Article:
The Seventh-day Adventists and the Church of Jesus Christ of Latter-day Saints are thriving religious movements indigenous to America. Do not be surprised if QAnon becomes another. It already has more adherents by far than either of those two denominations had in the first decades of their existence. People are expressing their faith through devoted study of Q drops as installments of a foundational text, through the development of Q-worshipping groups, and through sweeping expressions of gratitude for what Q has brought to their lives. Does it matter that we do not know who Q is? The divine is always a mystery. Does it matter that basic aspects of Q’s teachings cannot be confirmed? The basic tenets of Christianity cannot be confirmed. Among the people of QAnon, faith remains absolute. True believers describe a feeling of rebirth, an irreversible arousal to existential knowledge. They are certain that a Great Awakening is coming. They’ll wait as long as they must for deliverance.

The president has spoken highly of QAnon and provides publicity on Twitter. All he claims to know is that they are patriots who “like him” a lot (that’s all that matters). It’s easy to imagine QAnon playing a bigger and bigger role in the Republican Party after a difficult election, with less crazy office-holders being replaced by crazier ones.

From Charlie Warzel in The New York Times:

For almost three years, I’ve wondered when the QAnon tipping point would arrive — the time when a critical mass of Americans would come to regard the sprawling pro-Txxxx conspiracy theory not merely as a sideshow, but as a legitimate threat to safety and even democracy.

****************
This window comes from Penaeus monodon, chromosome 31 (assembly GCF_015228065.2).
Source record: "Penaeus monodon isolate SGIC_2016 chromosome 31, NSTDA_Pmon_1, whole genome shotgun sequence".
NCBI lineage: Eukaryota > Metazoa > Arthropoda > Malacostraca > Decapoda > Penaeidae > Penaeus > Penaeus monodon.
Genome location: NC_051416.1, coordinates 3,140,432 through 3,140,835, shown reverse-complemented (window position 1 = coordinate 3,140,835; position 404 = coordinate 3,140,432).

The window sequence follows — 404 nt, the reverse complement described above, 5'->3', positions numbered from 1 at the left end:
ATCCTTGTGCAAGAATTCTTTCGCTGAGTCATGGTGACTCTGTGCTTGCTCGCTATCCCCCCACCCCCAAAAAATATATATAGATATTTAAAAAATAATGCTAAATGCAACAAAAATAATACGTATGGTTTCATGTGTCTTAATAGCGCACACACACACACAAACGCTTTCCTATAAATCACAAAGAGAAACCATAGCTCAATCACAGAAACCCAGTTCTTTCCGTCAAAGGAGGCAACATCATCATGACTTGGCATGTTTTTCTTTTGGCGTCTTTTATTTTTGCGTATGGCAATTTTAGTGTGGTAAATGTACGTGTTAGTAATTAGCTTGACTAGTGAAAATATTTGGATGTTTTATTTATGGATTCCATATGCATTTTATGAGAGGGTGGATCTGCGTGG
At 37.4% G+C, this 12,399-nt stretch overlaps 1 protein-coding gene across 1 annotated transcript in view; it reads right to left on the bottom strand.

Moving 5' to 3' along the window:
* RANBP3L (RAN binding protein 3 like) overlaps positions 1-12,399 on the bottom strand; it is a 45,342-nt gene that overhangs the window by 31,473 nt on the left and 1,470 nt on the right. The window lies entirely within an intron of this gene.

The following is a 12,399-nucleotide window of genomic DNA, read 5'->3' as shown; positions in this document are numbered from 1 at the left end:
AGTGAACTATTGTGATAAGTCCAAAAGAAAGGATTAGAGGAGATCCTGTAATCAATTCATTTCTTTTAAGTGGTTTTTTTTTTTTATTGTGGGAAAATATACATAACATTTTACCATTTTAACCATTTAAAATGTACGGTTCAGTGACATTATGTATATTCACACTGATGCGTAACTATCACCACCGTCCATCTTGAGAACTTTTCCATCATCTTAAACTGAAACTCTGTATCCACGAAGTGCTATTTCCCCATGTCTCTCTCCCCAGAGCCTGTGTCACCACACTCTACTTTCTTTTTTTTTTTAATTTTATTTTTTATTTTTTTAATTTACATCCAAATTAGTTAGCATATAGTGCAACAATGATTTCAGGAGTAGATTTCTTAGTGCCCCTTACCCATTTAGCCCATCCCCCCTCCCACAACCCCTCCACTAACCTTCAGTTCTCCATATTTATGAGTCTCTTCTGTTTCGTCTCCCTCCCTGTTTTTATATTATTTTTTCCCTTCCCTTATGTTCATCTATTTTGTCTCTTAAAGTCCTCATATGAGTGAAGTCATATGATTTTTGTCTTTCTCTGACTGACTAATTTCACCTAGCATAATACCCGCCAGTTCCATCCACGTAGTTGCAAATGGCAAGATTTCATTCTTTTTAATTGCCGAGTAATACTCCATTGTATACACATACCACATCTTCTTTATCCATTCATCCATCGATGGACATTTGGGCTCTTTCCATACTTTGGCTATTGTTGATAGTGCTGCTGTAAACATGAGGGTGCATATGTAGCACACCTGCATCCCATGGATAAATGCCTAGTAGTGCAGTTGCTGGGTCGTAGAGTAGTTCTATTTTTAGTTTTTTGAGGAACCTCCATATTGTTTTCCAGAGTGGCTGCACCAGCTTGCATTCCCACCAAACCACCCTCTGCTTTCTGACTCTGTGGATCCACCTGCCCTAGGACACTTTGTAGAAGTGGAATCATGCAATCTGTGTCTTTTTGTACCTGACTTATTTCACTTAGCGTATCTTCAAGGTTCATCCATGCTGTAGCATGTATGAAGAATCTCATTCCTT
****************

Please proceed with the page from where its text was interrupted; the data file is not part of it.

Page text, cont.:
There have been plenty of potential wake-up calls. Among them: a 2018 standoff at the Hoover Dam with a QAnon believer, the 2019 murder of a Gambino crime family boss by a QAnon supporter who believed the boss was part of a deep-state cabal, an August 2019 F.B.I. report that warned that QAnon could spur domestic terrorism, a West Point report calling the movement “a security threat in the making,” and the April arrest of a QAnon follower who was found with a dozen knives while driving to “take out” Joe Biden . . . 

Then, on Tuesday, Marjorie Taylor Greene, a Republican from Georgia who has been vocal in her support of QAnon, won a primary runoff. (In recently uncovered blog posts, Ms. Greene said that Hillary Clinton had a “kill list” of political enemies and questioned whether the 2017 Las Vegas mass shooting was orchestrated in a bid to overturn the Second Amendment.) Given the deeply Republican makeup of Ms. Greene’s district, she is widely expected to be elected to Congress in November.

This week’s news is a sign of QAnon’s increasing influence in American cultural and political life. What started as a niche web of disproved predictions by an anonymous individual has metastasized into a movement that is now too big to be ignored.

Un-Christian Christians

From Matt Hanson writing for The Baffler: